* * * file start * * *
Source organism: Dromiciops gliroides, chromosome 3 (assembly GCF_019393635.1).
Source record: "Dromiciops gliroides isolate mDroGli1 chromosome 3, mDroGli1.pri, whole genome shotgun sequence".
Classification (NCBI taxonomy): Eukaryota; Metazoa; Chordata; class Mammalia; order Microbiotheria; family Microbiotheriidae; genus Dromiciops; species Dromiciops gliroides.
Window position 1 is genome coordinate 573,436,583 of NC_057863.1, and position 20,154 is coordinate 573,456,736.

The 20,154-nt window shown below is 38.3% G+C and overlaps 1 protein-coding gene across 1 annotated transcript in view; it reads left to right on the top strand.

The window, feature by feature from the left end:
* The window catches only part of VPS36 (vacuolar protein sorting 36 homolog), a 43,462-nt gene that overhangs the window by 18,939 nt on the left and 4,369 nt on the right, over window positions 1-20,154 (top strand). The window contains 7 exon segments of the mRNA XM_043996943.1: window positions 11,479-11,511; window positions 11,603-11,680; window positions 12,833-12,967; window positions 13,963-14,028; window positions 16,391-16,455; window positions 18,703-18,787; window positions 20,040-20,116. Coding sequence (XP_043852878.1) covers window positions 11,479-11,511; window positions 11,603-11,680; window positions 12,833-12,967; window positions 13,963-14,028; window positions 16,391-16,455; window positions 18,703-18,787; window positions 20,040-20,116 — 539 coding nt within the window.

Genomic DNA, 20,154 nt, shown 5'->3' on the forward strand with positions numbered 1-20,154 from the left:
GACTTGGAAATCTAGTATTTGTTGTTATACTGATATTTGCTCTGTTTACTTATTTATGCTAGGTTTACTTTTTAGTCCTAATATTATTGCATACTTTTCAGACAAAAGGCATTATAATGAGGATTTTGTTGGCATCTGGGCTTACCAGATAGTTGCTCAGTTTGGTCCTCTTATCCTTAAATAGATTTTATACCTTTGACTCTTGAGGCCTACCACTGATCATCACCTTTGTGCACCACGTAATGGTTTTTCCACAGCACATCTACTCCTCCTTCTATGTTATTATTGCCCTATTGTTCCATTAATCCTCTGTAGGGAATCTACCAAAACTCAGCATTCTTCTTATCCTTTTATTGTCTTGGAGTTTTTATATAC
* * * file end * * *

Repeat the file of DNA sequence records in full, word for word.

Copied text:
Source organism: Dromiciops gliroides, chromosome 3 (assembly GCF_019393635.1).
Source record: "Dromiciops gliroides isolate mDroGli1 chromosome 3, mDroGli1.pri, whole genome shotgun sequence".
Classification (NCBI taxonomy): Eukaryota; Metazoa; Chordata; class Mammalia; order Microbiotheria; family Microbiotheriidae; genus Dromiciops; species Dromiciops gliroides.
Window position 1 is genome coordinate 573,436,583 of NC_057863.1, and position 20,154 is coordinate 573,456,736.

The 20,154-nt window shown below is 38.3% G+C and overlaps 1 protein-coding gene across 1 annotated transcript in view; it reads left to right on the top strand.

The window, feature by feature from the left end:
* The window catches only part of VPS36 (vacuolar protein sorting 36 homolog), a 43,462-nt gene that overhangs the window by 18,939 nt on the left and 4,369 nt on the right, over window positions 1-20,154 (top strand). The window contains 7 exon segments of the mRNA XM_043996943.1: window positions 11,479-11,511; window positions 11,603-11,680; window positions 12,833-12,967; window positions 13,963-14,028; window positions 16,391-16,455; window positions 18,703-18,787; window positions 20,040-20,116. Coding sequence (XP_043852878.1) covers window positions 11,479-11,511; window positions 11,603-11,680; window positions 12,833-12,967; window positions 13,963-14,028; window positions 16,391-16,455; window positions 18,703-18,787; window positions 20,040-20,116 — 539 coding nt within the window.

Genomic DNA, 20,154 nt, shown 5'->3' on the forward strand with positions numbered 1-20,154 from the left:
GACTTGGAAATCTAGTATTTGTTGTTATACTGATATTTGCTCTGTTTACTTATTTATGCTAGGTTTACTTTTTAGTCCTAATATTATTGCATACTTTTCAGACAAAAGGCATTATAATGAGGATTTTGTTGGCATCTGGGCTTACCAGATAGTTGCTCAGTTTGGTCCTCTTATCCTTAAATAGATTTTATACCTTTGACTCTTGAGGCCTACCACTGATCATCACCTTTGTGCACCACGTAATGGTTTTTCCACAGCACATCTACTCCTCCTTCTATGTTATTATTGCCCTATTGTTCCATTAATCCTCTGTAGGGAATCTACCAAAACTCAGCATTCTTCTTATCCTTTTATTGTCTTGGAGTTTTTATATAC